DAY3

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Article with a current university student

Today we will report on a discussion between Mr Kenjiro Shinozuka and a university intern.

The university student likes to ask direct questions that are difficult to answer. Mr Shinozuka gives sincere honest answers.

University Student (From here on to be referred to as U): Hello, nice to meet you. Thank you for your time.

As it’s the start, could you tell me what caused you to become interested in rally driving?

S: Upon turning 18, young people yearn to get their driving license and buy a car.

I was the same, and soon after turning 18 I received my license and bought a second hand car, which I intended on using whilst at university.

It was that sort of life, but from time to time my friends would ask me to do a rally with them.

It was in this way that I first became acquainted with the word rally.

U: So until university you didn’t know of the existence of rallies?

S: That’s right. My friends kindly explained many things about it for me.

For a long time I had been interested in cars, so I made a group with those friends and together we took part in rallies.

At the start I was a navigator (a person who sits next to the driver and assists them with information relating to the course).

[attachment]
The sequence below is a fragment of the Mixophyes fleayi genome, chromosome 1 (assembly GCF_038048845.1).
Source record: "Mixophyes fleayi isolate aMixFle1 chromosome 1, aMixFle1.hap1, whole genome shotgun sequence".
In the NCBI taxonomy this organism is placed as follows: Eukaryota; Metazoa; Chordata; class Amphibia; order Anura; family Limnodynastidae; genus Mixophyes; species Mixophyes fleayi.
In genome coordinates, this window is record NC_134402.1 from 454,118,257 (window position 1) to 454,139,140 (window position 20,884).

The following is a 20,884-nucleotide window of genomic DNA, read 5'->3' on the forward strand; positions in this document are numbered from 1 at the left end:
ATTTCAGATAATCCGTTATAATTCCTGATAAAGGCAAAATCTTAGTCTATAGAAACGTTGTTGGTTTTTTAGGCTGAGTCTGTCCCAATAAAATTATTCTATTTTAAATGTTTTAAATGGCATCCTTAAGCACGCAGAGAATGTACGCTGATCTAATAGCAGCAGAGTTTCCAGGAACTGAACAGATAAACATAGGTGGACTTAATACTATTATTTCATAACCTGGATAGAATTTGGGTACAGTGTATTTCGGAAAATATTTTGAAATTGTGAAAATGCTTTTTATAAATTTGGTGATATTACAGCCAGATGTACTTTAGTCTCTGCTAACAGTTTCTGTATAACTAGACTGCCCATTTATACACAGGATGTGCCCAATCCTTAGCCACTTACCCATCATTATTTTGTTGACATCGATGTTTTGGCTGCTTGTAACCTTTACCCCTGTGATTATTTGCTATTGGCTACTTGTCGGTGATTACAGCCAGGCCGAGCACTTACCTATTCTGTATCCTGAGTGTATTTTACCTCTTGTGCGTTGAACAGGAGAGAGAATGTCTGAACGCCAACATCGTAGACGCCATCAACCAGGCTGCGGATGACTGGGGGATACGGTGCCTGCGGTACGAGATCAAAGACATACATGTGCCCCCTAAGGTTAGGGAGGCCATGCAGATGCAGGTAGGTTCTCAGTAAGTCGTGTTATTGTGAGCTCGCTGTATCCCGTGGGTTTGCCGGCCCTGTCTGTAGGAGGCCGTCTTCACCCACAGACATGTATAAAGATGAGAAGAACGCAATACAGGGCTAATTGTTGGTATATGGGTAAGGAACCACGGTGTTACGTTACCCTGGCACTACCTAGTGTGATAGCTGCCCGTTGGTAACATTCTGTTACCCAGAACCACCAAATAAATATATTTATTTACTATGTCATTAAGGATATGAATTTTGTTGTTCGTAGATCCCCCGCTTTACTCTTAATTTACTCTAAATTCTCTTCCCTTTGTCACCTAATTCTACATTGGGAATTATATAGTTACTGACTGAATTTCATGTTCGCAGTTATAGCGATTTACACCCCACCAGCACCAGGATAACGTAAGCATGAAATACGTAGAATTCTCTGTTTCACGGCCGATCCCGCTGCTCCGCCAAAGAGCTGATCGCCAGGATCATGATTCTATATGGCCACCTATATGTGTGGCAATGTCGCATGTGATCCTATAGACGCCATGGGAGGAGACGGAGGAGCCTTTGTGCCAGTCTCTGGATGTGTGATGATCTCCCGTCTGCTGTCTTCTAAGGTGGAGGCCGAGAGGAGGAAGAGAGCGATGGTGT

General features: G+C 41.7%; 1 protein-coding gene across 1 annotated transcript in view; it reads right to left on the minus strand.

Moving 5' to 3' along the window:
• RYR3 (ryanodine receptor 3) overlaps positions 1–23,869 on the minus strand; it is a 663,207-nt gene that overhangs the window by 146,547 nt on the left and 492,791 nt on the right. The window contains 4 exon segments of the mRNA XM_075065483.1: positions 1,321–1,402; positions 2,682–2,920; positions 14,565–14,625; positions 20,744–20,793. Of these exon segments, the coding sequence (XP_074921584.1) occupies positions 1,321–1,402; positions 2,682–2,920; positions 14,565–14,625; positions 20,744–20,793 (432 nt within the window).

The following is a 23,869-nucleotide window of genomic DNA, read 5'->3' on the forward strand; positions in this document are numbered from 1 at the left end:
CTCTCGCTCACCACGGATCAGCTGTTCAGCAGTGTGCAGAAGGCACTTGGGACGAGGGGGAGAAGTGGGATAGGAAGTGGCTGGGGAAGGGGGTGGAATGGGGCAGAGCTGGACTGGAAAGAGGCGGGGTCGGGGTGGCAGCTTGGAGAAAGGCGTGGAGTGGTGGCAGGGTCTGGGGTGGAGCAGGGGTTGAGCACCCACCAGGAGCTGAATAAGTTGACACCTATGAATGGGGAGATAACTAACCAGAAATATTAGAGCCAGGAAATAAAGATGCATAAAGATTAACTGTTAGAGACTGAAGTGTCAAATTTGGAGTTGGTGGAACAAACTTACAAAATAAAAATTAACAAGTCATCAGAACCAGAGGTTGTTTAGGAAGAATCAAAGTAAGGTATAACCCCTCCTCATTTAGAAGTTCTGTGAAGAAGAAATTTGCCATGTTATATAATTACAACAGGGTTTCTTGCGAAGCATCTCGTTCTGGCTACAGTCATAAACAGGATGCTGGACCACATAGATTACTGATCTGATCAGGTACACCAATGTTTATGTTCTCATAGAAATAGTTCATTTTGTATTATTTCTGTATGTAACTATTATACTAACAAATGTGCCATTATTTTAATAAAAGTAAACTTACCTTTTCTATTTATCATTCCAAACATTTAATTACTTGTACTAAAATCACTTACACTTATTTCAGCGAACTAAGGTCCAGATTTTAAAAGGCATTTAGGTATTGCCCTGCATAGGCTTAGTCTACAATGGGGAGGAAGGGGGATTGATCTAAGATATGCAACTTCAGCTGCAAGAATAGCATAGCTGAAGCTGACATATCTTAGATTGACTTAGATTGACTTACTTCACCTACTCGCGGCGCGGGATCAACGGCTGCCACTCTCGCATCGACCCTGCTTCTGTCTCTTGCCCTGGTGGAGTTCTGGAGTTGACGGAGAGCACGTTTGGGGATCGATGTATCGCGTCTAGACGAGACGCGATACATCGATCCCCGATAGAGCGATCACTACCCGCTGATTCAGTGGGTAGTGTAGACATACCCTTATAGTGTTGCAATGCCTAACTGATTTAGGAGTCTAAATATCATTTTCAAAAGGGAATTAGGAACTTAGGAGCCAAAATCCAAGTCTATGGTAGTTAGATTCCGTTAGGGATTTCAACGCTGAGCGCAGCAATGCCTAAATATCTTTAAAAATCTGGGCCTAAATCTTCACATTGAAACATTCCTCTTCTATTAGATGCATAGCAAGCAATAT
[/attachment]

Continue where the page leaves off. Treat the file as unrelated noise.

The course started in Tokyo, went out and around the Fuji Five lakes, and then back to Tokyo for the finish.

The rally start on Saturday evening and finished on Sunday morning.

At that time, when running along a gravel path for the first time I experienced my first ever slide to the side. Until then I’d never experienced a car slipping to the side and so it was fascinating.

I remember thinking, that was amazing, and I started attending school less, working a part time more to save up and take part in more rallies.

U: During that time how often did you take part in rallies?

S: Normally once or twice a month. For 2 years I lived like this, rallying with my friends.

In this way I took part in many different tournaments and from time to time I met people from the Mitsubishi team and became friendly with them. In my 3rd year at uni they invited me to drive one of their cars the next year.

This type of invitation to drive a car for a manufacturer’s team was like a dream come true, so of course I immediately accepted and that’s how I came to drive Mitsubishi cars. At the beginning I was a navigator, but after a year one of the 4 people left and I automatically became the driver. So from my 4th year in university I was the driver for the Mitsubishi team.

U: Before you were invited to join the Mitsubishi team, did you ever consider becoming a pro in the rally scene?